gravitationally-unbound collection of galaxy groups and clusters

Superclusters are large collections of smaller galaxy groups and galaxy clusters. They are one of the largest known structures in the cosmos.

A map of the Superclusters and voids nearest to Earth
The Abell 901/902 supercluster is just over two billion light-years from Earth.[1]

Superclusters show that the galaxies in the universe are not evenly distributed. Most, perhaps all, are in groups and clusters. Groups have some dozens of galaxies, and clusters up to several thousand galaxies. Those groups and clusters plus more isolated galaxies form even larger collections called superclusters.

Superclusters themselves form even larger structures, called "filaments", "complexes", "walls" or "sheets", like the Great Wall. These may span between several hundred million light-years to 10 billion light-years, and cover more than 5% of the observable universe. Superclusters suggest something about the initial condition of the universe when these superclusters were formed. The directions of the rotational axes of galaxies within superclusters may also tell us about the formation of galaxies early in the history of the Universe.[2]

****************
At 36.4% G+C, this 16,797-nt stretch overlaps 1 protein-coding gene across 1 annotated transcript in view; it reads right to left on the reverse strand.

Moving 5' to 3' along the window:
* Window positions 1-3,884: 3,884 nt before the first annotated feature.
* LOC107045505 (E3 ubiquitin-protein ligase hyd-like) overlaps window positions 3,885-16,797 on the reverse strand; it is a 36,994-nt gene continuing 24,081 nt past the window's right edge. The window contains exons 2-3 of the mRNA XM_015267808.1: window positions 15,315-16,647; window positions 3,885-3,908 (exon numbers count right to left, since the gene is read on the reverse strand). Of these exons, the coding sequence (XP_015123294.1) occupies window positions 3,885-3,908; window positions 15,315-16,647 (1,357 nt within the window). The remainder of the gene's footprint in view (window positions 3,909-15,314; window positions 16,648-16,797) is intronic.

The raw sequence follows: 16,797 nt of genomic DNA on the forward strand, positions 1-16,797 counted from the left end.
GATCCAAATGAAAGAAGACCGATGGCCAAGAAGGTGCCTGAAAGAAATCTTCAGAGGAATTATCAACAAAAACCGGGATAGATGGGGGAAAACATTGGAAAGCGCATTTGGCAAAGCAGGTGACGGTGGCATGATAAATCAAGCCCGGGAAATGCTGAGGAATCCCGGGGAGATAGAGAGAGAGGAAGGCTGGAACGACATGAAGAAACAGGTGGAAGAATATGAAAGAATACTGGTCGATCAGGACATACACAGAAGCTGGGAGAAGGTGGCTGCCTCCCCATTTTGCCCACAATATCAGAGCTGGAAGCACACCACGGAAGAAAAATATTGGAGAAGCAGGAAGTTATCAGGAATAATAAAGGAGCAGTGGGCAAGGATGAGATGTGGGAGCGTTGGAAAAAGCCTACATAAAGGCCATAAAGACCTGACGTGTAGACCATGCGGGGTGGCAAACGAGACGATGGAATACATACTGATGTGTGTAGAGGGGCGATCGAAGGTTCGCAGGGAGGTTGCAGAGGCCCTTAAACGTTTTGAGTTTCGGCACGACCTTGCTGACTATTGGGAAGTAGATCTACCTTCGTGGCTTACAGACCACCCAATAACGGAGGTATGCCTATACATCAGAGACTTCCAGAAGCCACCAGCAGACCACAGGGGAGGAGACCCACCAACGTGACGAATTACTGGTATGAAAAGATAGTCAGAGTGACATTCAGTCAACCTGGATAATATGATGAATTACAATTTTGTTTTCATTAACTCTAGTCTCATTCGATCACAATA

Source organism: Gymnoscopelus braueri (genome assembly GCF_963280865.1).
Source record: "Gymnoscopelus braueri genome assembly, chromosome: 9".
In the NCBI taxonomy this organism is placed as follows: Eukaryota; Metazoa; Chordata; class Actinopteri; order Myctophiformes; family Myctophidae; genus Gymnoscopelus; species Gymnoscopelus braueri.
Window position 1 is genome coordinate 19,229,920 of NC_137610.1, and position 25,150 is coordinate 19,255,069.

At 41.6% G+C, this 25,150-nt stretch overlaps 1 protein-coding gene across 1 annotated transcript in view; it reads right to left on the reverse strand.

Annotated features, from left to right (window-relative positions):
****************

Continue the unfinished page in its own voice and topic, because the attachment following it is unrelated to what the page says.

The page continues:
Inside superclusters are large voids of space in which few galaxies exist. Superclusters are often subdivided into groups of clusters called "galaxy clouds".

References change

  1. "An Intergalactic Heavyweight". ESO Picture of the Week. Retrieved 12 February 2013.
  2. Hu F.X.; et al. (2006). "Orientation of galaxies in the Local Supercluster: a review". Astrophysics and Space Science. 302 (1–4): 43–59. arXiv:astro-ph/0508669. Bibcode:2006Ap&SS.302...43H. doi:10.1007/s10509-005-9006-7. S2CID 18837475.